Patient numbers of Medical Tourism Co., a Texas-based medical tourism company run by Mr. Datta, have been growing at a significant rate since 2008, essentially due to extended network of hospital and doctors.Mr. Datta has continuously endeavored to join hands with the finest hospitals in several countries and is quite upbeat about the growth of the company in near future.

Medical Tourism Co. has networked with reputed hospitals in Mexico, Costa Rica, Belgium, Turkey, Jordan,El Salvador, South Korea, Thailand, and India, and over the past few years, the company has facilitated out-of-country medical treatments for over 2000 patients from the West.

The UTA MBA students also got to learn about the challenges faced by the patients and the hospitals in the globalization of healthcare industry, which include the absence of anyglobal standard patient outcome data, no clear cut follow-up regimen, language & cultural differences, safety issues at a medial destination, long travel, and complex visa laws in some countries.

Mr. Datta shared that patients are sometimes apprehensive of the quality of care offered in a foreign hospital and they are not certain about the follow up care since traveling long distances again is difficult.

On the hospitals’ part, there is sometimes a lack of understanding the market. It is important to promote and provide what a medical traveler is looking for, and tourism, Mr. Datta says, is always secondary for these travelers.

Mr. Datta also explained how medical tourism works with medical insurance companies. He revealed that there have been some efforts in this direction but none has been very successful.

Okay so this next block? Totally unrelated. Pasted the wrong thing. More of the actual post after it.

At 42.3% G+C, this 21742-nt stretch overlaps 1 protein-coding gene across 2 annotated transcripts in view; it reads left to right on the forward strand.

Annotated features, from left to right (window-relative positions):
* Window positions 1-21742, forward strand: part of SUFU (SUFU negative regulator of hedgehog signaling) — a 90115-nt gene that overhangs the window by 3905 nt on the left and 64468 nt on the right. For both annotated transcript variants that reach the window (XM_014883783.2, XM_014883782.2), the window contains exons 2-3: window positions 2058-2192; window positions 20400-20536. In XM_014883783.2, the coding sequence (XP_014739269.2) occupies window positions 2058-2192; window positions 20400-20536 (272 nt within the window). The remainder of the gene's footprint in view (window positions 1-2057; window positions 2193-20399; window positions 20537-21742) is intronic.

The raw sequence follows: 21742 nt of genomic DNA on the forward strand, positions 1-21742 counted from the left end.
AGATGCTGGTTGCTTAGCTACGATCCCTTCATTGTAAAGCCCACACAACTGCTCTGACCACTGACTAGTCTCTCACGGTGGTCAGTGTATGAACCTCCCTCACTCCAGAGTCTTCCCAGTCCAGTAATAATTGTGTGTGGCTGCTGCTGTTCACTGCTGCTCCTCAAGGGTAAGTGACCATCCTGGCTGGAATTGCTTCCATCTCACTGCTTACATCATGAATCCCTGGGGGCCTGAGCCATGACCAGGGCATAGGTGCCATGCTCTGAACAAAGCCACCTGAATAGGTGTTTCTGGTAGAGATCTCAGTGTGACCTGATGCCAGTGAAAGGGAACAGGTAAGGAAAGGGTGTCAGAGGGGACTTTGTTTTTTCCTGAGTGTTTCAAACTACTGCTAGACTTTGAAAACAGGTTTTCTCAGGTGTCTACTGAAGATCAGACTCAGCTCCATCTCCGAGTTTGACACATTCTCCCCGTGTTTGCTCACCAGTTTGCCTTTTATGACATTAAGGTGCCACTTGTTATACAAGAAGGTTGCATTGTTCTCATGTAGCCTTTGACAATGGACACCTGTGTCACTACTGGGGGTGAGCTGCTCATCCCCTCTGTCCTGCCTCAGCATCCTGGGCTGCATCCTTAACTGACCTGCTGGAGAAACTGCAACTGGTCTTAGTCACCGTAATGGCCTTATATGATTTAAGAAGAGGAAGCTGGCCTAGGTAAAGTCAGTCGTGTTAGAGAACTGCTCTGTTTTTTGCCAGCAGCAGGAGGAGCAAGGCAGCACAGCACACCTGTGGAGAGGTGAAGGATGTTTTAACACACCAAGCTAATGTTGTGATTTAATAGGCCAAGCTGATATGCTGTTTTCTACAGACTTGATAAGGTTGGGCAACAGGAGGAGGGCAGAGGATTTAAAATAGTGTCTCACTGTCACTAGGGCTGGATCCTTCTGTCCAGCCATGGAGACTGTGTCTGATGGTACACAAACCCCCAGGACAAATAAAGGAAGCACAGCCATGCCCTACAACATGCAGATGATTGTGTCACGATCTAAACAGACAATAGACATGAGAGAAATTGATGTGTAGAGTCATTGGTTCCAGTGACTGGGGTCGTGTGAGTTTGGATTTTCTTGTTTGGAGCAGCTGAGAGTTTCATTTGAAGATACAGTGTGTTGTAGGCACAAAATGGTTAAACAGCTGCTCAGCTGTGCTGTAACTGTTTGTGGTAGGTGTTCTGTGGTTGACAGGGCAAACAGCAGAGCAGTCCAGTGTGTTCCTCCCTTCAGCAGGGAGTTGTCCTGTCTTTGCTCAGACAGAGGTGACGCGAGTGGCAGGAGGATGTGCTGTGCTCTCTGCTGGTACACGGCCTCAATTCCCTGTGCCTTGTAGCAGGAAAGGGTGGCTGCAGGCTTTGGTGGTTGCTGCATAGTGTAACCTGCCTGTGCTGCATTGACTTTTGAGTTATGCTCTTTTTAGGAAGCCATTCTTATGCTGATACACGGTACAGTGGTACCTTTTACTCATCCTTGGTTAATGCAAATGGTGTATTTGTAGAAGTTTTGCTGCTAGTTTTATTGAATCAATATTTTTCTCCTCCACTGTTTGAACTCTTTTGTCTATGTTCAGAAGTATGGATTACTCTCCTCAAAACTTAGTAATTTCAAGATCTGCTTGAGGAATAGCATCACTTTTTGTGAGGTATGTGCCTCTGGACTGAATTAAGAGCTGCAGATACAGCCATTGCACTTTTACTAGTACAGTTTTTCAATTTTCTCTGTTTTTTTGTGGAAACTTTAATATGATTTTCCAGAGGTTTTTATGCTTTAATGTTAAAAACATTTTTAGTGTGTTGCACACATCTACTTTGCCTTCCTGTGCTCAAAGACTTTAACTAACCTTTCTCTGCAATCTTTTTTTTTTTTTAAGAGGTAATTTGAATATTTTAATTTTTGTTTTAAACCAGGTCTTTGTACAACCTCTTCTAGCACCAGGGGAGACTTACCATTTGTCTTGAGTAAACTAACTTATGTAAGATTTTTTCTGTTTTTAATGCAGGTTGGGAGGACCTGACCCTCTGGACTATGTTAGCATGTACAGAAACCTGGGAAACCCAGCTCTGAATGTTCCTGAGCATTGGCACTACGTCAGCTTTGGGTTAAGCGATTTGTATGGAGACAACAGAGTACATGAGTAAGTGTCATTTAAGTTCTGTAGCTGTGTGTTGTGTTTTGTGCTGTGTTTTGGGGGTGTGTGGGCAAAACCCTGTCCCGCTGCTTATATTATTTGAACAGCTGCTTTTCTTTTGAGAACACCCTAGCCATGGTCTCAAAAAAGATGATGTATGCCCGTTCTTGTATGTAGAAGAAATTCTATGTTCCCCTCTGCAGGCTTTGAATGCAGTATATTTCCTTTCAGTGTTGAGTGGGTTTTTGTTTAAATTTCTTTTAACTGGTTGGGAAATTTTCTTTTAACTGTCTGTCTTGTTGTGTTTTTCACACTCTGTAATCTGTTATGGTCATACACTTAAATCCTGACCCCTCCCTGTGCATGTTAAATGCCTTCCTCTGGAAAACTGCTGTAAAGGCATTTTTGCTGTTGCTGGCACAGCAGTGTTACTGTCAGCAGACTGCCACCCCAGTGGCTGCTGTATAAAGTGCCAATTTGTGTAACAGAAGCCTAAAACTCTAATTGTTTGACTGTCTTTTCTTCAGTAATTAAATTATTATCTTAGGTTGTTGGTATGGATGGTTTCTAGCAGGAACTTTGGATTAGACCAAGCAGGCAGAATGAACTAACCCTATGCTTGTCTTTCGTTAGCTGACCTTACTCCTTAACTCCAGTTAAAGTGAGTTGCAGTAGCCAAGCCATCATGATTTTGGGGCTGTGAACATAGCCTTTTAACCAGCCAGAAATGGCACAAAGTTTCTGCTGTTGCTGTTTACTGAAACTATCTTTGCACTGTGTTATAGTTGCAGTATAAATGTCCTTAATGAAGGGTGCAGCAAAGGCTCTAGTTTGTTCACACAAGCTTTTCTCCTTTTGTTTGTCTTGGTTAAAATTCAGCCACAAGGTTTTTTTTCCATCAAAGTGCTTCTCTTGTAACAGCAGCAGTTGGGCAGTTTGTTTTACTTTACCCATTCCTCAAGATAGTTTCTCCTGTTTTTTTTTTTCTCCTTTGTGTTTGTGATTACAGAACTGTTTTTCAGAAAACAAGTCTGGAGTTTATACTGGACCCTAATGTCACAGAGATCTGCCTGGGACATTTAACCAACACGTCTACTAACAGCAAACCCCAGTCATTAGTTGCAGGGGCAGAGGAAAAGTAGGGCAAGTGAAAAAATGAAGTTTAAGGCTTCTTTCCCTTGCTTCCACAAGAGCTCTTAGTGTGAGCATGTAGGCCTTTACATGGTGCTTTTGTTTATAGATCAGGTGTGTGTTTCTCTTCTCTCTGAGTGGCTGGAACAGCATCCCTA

With the media hype surrounding medical treatments abroad, it is quite likely that hospitals in the west have started feeling a little threatened by the whole concept.
However, the vulnerability of American hospitals to medical tourism is not very convincing as majority of medical tourists travel abroad for elective procedures that are self-paying.

Had medical travel not been an option, they may have never got the procedure done in the first place at home.

Mr. Datta also noted that US probably benefits the most from the medical tourism industry, as thousands of patients from different parts of the world visit leading American hospitals like MD Anderson Cancer Center, Jackson Memorial Hospital, Cleveland Clinic, Mayo Clinic, John Hopkins, Harvard Medical, and others. Most of these patients are either wealthy individuals or sponsored by their home governments.

Towards the end of the presentation, Mr. Datta shared in which direction he sees the industry to be headed, and talked about the future of the US medical traveler.

Prof. Deepak K. Datta(UTA), an award-winning business teacher and researcher, had invited MTC’s Deepak Datta to share his knowledge about the ‘Globalization in the Healthcare Industry’ with UTA MBA students.

Prof. Datta teaches in undergraduate, graduate and doctoral programs and UTA, and has also served as the visiting faculty in several international programs. He expressed gratitude for Mr. Datta’s presentation in the UTA session, and said, “Your talk fit in perfectly with class objectives – in fact it helped reinforce some of the things we had discussed prior to your talk.”

Later, the class felicitated Mr. Datta with UTA mementos.

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Deepak Datta
Med Tourism Co, LLC
1(800) 661-2126